• This question would be asked as one of a series, rather than out of context.
  • You would therefore be expected to have realised that numbers are spelled differently in Welsh than in English, and that they are much longer.
  • You therefore should realise that longer and more complex words are more difficult to remember – meaning that English speakers can remember phone numbers more easily than Welsh speakers. You should be aware, of course, that whilst Welsh speakers will likely speak English too, they will think in Welsh – and therefore memorise numbers in Welsh too.

How would you design an experiment to see if babies can recognise faces?

  • I would assume that this question refers to specific faces, rather than faces in general. If so, I would nonetheless first want to consider how we would even know if babies recognise faces.
  • I would therefore first study the reaction of a group of babies to various forms of objects, including humanoid figures, and including faces. I would like to study how they respond to the faces – do they follow eyes, for example? Do they watch our mouths when we talk?
  • Given babies’ inability to speak, I would perhaps want to track their vision to see if there were particular parts of our face that they watched, which might indicate an awareness of ‘self’ or others – notably, I would theorise that following our eyes would show an awareness of what a face is.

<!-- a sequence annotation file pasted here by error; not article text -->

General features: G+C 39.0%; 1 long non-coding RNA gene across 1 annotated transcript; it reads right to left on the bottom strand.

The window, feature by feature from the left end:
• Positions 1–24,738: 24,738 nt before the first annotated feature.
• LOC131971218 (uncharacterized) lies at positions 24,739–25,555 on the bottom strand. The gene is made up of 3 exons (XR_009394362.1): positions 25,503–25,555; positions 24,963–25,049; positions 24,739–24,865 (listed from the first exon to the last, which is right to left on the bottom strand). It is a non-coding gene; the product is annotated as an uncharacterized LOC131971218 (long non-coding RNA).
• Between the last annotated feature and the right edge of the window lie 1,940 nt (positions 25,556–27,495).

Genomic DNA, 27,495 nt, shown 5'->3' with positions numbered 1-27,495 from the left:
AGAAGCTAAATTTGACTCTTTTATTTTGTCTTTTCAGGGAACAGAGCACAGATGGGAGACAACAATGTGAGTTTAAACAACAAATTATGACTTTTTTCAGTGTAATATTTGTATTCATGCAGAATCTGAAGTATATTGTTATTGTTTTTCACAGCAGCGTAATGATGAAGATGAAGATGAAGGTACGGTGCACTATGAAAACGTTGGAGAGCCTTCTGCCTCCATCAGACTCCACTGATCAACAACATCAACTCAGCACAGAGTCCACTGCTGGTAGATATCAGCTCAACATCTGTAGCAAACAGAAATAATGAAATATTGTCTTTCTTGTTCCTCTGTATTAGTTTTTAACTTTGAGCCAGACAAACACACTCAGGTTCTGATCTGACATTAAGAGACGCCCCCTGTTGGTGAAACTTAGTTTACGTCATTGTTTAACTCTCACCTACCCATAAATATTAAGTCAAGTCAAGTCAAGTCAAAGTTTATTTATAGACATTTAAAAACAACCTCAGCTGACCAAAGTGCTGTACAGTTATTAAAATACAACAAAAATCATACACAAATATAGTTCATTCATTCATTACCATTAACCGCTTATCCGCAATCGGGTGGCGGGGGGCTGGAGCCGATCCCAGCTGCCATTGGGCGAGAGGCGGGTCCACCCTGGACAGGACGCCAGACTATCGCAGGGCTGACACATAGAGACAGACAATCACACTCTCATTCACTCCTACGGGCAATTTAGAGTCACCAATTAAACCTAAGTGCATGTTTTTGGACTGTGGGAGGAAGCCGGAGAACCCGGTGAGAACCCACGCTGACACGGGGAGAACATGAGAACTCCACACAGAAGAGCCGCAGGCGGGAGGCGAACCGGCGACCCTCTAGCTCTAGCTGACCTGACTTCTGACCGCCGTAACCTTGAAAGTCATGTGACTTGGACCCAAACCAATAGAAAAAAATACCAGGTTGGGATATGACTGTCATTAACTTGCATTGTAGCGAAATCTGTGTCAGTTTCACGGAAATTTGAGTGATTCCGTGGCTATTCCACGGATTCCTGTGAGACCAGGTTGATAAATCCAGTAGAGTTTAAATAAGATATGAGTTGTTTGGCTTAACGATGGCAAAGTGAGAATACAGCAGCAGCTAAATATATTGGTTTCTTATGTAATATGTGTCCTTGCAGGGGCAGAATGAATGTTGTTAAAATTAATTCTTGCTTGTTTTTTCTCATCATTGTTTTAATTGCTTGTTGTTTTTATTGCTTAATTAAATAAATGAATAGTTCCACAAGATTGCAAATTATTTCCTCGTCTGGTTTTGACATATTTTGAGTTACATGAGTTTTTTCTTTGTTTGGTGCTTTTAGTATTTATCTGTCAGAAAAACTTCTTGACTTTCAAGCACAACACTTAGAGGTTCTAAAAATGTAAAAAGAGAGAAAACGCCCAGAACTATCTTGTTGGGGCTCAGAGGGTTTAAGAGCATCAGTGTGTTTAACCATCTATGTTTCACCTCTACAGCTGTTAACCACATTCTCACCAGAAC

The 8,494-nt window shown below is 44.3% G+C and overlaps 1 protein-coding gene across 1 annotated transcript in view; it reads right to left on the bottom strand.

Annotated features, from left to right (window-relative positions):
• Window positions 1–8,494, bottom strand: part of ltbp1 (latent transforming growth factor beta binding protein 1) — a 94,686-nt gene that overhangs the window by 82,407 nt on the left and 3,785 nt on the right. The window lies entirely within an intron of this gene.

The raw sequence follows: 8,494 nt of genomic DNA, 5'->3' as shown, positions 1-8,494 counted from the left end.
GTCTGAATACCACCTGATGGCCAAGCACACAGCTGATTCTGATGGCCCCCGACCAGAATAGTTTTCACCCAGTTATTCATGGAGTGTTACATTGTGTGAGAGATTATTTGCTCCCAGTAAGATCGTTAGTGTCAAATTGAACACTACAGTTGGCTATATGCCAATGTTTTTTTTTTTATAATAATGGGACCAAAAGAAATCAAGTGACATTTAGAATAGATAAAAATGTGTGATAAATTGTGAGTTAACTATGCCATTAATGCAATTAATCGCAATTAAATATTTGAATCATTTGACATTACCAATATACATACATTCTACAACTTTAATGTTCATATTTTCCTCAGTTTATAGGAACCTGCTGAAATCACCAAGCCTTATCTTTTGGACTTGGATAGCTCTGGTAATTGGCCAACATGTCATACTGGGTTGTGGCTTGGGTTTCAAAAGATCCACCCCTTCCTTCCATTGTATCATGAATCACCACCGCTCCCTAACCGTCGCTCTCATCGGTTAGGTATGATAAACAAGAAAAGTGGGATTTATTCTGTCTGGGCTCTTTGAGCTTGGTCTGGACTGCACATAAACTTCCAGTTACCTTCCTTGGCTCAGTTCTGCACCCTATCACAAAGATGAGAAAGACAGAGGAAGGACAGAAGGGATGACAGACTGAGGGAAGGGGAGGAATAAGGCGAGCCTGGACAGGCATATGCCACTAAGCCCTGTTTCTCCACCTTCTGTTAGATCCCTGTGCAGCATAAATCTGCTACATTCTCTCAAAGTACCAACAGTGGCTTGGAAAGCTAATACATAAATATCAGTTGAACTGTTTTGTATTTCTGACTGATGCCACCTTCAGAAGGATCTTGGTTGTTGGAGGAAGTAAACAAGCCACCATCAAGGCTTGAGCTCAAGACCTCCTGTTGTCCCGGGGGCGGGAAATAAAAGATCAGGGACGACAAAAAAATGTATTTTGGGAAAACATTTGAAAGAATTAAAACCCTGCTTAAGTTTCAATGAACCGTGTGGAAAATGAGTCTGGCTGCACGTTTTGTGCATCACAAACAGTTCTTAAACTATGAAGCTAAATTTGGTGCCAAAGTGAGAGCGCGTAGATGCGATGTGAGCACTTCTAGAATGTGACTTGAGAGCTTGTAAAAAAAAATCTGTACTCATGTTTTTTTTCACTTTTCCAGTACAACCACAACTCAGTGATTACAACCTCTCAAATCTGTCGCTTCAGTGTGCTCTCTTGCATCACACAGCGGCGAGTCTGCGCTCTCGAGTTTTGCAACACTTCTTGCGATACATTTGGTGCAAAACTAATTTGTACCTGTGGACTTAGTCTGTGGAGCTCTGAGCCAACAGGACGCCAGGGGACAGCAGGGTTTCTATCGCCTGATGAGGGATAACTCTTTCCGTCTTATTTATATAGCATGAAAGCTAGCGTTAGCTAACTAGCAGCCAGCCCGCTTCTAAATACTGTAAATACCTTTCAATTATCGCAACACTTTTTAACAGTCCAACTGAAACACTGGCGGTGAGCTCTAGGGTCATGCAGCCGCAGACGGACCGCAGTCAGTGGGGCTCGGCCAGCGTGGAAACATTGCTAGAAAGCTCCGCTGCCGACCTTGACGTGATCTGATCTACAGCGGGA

• As to whether they could recognise a particular face – I would look to have a large sample of babies, and then provide them with a group of adults. Some adults would always offer treats, whilst others would ignore the babies. I would repeat the exposure to the adults a few times. I would then hope to see some sort of Pavlov-esque reaction where the babies showed eagerness and enthusiasm for the gift-giving aduit’s faces.
  • I would need to ensure that faces were the only factor – through changing people’s outfits etc.

Why do you think that first-born siblings have higher IQs than their younger siblings?

  • This is due to differences in the levels of stimulation received by the children.
  • Parents are more likely to give higher levels of mental stimulation to their first-born (or older if multiple) children.
  • Parents then change their behaviour as they have subsequent children, providing them with less mental stimulation and taking part in fewer activities with them.